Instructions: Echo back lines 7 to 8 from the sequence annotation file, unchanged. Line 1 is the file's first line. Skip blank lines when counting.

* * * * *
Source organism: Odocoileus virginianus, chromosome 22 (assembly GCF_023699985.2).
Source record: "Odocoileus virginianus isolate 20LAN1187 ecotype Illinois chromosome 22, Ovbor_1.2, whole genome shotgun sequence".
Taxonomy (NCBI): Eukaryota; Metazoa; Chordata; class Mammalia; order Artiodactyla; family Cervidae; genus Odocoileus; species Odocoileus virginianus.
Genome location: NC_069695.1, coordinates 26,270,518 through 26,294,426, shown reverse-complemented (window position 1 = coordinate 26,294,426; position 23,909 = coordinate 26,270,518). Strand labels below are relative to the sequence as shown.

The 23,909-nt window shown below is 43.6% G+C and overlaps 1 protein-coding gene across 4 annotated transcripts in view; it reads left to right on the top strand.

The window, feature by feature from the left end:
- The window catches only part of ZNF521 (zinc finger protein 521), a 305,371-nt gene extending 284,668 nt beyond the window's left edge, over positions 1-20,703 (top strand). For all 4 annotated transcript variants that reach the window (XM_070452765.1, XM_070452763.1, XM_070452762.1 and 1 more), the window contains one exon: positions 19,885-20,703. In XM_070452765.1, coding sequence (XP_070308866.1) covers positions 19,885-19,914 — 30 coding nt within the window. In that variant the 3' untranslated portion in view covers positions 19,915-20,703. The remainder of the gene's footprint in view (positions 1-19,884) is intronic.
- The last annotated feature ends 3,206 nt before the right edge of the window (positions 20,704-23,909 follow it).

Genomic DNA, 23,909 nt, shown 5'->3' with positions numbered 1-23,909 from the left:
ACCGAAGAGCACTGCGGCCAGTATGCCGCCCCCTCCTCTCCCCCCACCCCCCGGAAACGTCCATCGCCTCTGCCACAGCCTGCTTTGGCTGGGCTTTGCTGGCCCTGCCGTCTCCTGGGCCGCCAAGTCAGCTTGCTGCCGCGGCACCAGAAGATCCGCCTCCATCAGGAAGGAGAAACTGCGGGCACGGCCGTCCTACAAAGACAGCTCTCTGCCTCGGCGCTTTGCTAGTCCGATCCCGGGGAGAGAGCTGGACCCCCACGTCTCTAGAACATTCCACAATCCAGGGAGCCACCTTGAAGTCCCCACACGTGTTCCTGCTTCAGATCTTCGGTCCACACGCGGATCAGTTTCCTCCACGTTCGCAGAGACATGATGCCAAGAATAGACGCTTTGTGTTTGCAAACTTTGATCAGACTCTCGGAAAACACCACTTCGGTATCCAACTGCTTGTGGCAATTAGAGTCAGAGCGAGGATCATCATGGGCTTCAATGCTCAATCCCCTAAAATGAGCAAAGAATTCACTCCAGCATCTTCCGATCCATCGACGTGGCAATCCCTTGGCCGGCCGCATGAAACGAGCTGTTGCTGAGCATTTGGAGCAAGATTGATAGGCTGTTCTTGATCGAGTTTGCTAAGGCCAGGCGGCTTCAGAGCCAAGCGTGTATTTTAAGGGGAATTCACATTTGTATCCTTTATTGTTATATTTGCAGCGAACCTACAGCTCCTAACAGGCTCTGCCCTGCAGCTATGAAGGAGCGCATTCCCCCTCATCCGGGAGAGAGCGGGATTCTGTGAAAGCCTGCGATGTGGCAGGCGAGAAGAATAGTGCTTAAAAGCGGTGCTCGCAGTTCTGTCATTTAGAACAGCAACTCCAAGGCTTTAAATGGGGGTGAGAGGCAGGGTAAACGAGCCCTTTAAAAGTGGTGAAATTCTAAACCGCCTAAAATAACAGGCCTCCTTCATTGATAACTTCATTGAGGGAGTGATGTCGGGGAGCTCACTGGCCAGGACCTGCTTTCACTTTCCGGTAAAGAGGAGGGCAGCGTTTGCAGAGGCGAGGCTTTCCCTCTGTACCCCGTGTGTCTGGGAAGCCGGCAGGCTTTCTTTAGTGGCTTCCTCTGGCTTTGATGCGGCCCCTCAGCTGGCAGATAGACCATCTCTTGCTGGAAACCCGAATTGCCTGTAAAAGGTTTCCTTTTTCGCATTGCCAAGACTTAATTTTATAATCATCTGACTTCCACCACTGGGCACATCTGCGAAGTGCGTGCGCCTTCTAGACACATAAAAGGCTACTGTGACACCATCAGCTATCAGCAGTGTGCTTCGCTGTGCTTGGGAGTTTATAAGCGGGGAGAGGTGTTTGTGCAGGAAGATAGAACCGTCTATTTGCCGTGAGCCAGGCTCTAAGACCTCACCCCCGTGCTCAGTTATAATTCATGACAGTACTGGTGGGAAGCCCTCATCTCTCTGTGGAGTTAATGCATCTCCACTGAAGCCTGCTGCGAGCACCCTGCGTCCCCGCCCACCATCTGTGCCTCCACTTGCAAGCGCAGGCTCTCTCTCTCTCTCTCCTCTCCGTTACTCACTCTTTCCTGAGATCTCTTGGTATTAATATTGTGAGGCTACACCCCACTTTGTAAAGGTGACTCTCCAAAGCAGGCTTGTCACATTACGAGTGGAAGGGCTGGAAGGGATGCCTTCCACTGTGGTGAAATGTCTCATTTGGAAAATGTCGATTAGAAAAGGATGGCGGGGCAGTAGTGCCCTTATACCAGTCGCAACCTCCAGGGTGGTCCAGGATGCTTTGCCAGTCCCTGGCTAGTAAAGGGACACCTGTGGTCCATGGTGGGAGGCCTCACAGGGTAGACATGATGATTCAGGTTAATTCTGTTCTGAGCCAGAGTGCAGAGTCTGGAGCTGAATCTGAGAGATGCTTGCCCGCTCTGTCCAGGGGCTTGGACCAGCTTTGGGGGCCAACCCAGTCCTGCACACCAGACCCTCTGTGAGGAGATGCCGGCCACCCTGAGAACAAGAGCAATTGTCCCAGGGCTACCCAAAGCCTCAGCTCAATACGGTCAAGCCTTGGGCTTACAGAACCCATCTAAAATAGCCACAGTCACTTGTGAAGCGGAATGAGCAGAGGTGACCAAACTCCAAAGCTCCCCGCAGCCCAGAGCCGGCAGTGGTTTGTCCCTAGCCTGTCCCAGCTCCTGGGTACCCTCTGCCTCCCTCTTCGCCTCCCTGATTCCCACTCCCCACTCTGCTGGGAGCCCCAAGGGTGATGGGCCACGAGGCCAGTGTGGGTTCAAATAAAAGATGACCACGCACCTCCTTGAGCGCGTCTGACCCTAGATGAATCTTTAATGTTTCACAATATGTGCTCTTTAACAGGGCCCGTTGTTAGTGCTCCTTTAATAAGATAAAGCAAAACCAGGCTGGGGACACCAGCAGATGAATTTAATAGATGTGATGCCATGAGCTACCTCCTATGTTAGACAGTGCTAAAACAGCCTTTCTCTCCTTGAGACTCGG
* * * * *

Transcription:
- The window catches only part of ZNF521 (zinc finger protein 521), a 305,371-nt gene extending 284,668 nt beyond the window's left edge, over positions 1-20,703 (top strand). For all 4 annotated transcript variants that reach the window (XM_070452765.1, XM_070452763.1, XM_070452762.1 and 1 more), the window contains one exon: positions 19,885-20,703. In XM_070452765.1, coding sequence (XP_070308866.1) covers positions 19,885-19,914 — 30 coding nt within the window. In that variant the 3' untranslated portion in view covers positions 19,915-20,703. The remainder of the gene's footprint in view (positions 1-19,884) is intronic.
- The last annotated feature ends 3,206 nt before the right edge of the window (positions 20,704-23,909 follow it).